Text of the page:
Trinity 17 – The healing of Naaman
I have always enjoyed telling the story that we heard today in Tiny Church, as it makes the important point that nobody is too small or insignificant to have an effect. This story hinges around a young slave girl having the courage to speak to her mistress, and in so doing, setting a chain of events in motion. It underlines the saying that I like and have shared with you before – if you think you are too small to have any effect, you have never shared a bed with a mosquito.
Small actions can often have an effect far beyond that which we can anticipate. Often people who are important enough to be interviewed on the news forget that it is important to make sure that your microphone is switched off before saying anything unguarded, and that the contents of a file cannot be seen from the outside before carrying it around London. Jesus underlines this point again in our gospel reading – it is a small thing to say thank you for a favour, and yet only one of the ten lepers who were healed thought to do it. I am sure any of us who have been fortunate enough to have children, have spent many hours training them to remember to say please and thank you!
The young girl in our story today could have been simply thinking aloud – it appears that she was relatively well treated for a captive servant as she was not afraid to do this, but she would never have guessed that she could have been starting an international crisis. Israel seems to have been much weaker that its neighbour Syria, and the consternation at the Israelite court can well be imagined when a renowned general, complete with his armed escort and full entourage turns up with the request from the king of Syria that the general’s skin disease be cured. The king would have known his limitations – and miracle cures were not within his power, meaning that an excuse for Syria to invade could only be the likely outcome.
Fortunately, the bush telegraph was working well, and Elisha heard about the situation, and sent word that Naaman should be sent to him – no doubt to the huge relief of the king. Once again, we can imagine the scene when Naaman with his mounted guard and chariots appeared before the door of the prophet’s house. I have always assumed that the house was fairly modest, although we are not given any details – it does make for a better picture though! Elisha demonstrates very clearly that he is not impressed by horses and chariots however, and simply sends a servant to Naaman with his instructions. It is hardly surprising that a man of Naaman’s standing takes this as an insult, although in fact he has no cause to really. His anger is clear in his response to Elisha’s message: ‘‘I thought that for me he would surely come out, and stand and call on the name of the Lord his God, and would wave his hand over the spot, and cure the leprosy! Are not …. the rivers of Damascus, better than all the waters of Israel? Could I not wash in them, and be clean?’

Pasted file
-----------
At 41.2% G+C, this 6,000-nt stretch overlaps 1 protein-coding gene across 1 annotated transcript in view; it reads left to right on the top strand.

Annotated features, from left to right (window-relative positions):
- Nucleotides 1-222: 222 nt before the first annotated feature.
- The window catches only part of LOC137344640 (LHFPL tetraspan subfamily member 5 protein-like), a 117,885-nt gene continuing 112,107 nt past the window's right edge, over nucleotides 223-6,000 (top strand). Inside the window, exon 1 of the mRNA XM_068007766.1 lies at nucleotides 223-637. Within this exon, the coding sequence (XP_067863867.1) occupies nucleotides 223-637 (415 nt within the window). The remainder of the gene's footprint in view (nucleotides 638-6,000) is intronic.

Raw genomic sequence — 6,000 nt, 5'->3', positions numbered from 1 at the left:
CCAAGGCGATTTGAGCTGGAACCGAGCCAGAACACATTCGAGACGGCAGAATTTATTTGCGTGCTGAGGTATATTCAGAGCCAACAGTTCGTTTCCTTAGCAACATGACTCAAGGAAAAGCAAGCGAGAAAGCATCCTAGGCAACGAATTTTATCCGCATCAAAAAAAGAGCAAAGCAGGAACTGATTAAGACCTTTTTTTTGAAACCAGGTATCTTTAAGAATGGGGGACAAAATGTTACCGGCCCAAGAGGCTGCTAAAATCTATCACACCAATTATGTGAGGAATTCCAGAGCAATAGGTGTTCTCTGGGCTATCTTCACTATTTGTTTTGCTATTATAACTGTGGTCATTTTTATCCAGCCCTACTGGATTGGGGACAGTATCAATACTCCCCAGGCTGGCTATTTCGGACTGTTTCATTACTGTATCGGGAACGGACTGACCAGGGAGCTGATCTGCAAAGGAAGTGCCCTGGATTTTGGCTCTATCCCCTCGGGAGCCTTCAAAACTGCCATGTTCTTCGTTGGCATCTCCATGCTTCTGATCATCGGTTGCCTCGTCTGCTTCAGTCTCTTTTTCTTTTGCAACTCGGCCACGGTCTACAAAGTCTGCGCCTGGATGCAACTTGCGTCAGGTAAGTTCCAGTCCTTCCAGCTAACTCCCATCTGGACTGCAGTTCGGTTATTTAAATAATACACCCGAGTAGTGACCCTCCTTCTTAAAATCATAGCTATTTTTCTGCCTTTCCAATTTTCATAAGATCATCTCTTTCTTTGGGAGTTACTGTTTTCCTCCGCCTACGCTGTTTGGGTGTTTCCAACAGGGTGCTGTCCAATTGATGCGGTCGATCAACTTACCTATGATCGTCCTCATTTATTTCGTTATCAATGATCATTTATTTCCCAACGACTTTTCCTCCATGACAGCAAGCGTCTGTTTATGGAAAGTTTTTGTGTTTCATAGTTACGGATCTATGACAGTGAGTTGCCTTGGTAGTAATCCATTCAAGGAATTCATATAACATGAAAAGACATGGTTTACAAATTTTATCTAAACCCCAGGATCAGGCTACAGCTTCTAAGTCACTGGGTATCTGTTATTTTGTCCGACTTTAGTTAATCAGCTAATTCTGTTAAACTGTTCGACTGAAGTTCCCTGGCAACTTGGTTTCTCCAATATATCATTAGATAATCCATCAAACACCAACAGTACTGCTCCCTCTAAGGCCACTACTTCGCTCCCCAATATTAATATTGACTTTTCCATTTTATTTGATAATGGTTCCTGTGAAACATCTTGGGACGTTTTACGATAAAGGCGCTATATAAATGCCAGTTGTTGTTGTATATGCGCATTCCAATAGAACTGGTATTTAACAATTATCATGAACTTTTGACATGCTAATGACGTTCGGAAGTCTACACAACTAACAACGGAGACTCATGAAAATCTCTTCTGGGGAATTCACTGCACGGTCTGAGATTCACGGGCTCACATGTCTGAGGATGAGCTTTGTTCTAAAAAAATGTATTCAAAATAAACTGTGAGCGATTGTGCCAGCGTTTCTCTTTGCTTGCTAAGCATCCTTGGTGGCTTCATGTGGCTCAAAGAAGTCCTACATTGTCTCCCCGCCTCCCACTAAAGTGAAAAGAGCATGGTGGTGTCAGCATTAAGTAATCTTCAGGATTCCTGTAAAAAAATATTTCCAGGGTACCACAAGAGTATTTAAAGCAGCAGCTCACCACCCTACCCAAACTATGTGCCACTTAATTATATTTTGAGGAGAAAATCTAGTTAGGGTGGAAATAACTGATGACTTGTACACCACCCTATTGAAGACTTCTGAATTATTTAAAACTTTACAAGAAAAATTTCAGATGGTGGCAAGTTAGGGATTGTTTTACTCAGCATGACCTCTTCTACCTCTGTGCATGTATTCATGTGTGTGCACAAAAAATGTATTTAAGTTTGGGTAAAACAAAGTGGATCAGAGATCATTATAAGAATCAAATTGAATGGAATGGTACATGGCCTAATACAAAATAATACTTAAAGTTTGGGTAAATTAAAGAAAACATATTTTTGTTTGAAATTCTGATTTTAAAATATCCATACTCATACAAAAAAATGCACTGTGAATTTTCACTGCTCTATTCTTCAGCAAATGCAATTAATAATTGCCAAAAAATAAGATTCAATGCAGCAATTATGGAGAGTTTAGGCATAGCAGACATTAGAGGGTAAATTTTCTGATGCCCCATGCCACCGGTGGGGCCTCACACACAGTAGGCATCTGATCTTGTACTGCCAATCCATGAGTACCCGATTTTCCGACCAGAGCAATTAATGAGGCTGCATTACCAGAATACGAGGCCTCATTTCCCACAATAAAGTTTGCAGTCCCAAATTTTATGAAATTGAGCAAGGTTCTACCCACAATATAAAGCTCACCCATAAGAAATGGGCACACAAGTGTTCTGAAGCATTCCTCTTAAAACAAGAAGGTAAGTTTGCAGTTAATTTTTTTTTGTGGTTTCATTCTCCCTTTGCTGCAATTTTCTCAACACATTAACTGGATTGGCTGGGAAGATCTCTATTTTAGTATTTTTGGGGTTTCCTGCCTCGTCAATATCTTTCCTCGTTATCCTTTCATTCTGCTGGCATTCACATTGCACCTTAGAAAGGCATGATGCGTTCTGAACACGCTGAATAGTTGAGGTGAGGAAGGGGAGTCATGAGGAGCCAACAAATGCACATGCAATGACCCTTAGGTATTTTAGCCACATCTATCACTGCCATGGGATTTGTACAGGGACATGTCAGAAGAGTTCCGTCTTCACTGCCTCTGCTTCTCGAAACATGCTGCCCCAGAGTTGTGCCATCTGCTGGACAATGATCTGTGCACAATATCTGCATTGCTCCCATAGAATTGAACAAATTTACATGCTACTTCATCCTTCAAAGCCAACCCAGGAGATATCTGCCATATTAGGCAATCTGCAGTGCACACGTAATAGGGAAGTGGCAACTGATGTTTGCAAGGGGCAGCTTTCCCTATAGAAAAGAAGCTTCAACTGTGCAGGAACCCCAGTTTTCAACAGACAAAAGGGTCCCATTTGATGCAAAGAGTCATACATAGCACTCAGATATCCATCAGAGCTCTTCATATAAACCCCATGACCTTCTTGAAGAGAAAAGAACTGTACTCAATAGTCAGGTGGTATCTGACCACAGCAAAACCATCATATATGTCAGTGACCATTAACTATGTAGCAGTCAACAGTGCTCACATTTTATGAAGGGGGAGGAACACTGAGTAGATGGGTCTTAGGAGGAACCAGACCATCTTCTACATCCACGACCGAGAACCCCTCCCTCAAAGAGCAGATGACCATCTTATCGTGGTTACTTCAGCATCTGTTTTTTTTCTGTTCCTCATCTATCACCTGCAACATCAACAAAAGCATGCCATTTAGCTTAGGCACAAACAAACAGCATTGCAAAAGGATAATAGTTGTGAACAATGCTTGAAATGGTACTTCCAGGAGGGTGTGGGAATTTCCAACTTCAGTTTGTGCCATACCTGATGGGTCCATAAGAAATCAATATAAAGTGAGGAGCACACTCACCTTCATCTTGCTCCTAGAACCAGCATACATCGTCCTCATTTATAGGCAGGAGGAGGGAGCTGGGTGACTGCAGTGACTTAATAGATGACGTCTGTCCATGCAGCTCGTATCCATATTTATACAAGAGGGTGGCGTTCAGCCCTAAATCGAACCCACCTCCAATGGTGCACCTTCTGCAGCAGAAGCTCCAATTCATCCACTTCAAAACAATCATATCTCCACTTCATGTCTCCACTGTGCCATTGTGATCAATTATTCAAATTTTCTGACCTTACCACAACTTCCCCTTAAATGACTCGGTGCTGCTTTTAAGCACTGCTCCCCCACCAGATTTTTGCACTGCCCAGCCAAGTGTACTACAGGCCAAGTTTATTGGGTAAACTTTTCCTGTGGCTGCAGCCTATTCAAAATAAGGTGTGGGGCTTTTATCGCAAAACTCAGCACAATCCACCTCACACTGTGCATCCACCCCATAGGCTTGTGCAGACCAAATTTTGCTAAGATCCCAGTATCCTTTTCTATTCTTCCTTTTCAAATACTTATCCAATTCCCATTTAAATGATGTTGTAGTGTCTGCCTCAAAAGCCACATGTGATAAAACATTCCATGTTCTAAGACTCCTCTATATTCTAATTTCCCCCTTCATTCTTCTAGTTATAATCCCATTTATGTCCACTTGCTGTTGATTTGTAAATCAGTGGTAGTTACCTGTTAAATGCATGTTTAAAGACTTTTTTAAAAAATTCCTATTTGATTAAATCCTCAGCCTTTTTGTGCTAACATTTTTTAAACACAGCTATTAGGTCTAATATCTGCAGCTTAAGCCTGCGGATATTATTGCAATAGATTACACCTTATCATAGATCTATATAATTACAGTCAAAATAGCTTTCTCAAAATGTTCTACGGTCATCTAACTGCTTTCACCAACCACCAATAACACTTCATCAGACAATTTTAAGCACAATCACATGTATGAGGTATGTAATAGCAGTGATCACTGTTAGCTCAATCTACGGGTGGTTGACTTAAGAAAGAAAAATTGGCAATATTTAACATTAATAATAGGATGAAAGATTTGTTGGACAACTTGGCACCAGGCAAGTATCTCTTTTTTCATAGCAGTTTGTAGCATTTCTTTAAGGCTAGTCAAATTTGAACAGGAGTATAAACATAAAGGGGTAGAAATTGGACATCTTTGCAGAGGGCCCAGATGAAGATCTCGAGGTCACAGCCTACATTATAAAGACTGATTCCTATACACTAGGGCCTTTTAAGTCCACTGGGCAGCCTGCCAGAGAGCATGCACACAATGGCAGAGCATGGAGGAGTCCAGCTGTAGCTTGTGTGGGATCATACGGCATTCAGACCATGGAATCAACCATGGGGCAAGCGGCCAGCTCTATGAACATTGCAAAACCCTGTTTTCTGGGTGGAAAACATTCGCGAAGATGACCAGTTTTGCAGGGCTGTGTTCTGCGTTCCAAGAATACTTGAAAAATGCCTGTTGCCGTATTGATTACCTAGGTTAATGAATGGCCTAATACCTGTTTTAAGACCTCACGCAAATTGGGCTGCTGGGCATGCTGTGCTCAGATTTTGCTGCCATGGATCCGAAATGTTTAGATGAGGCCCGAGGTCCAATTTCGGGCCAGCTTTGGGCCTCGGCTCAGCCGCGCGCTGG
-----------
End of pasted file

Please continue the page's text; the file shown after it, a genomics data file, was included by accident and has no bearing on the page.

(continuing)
Once again though, we see that Naaman seems to have been a reasonable man, as just as his wife was prepared to listen to, and act on the words of a captive slave girl, so Naaman was prepared to listen to his servants – who were not afraid to approach him even when he was in a temper. The rest of the story you know, but I do think it is important to note that so much of the outcome could have been very different, had it not been for a couple of people, neither if them significant enough to be given a name, having the courage to speak out.
On Monday of this week, I attended the Diocesan Rural forum in Bagley Baptist Church. The speakers in the morning were interesting, but the afternoon session was given over to people who were doing things in their village communities to show God’s love for their neighbours. One of these speakers was a man called Stephen Wort from Milverton, who has been commissioned as the Hedgerow Chaplain. If you are interested in his work, he writes a monthly blog which I found on the diocesan website called Country Matters. Primarily he leads pilgrimage walks around the area, but he said two things that have stayed in my mind particularly. The first was simply that our church doors lead two ways – both in and out. Perhaps we should think more about whether we should be going out to meet the people rather than trying to get them to come in. The other, which struck me quite forcibly is that we never read of Jesus inviting people to come in to anywhere. The only invitation he gives people is that they should follow him – and yet we read many accounts of him being in people’s homes where he has been invited to share a meal. Is it time we stopped expecting people to come in and join us, but instead we should be making sure that we go out and join them where they are? The important thing though is to make sure that we always take Jesus with us – he always wanted to be with the people who needed him, and somehow I don’t think that has changed. I have always liked the story of the church which had over the door the words, ‘You are now entering the presence of God’. These were not written over the entrance as you might expect, but on the inside for people to read as they were leaving the building.
Could the message for us today be that as we leave this building this morning, not only will we be entering – or remaining – in the presence of God, but also that we will be rejoining God’s people – the people who need to know just how much God loves them. And surely we are the people who need to be telling them.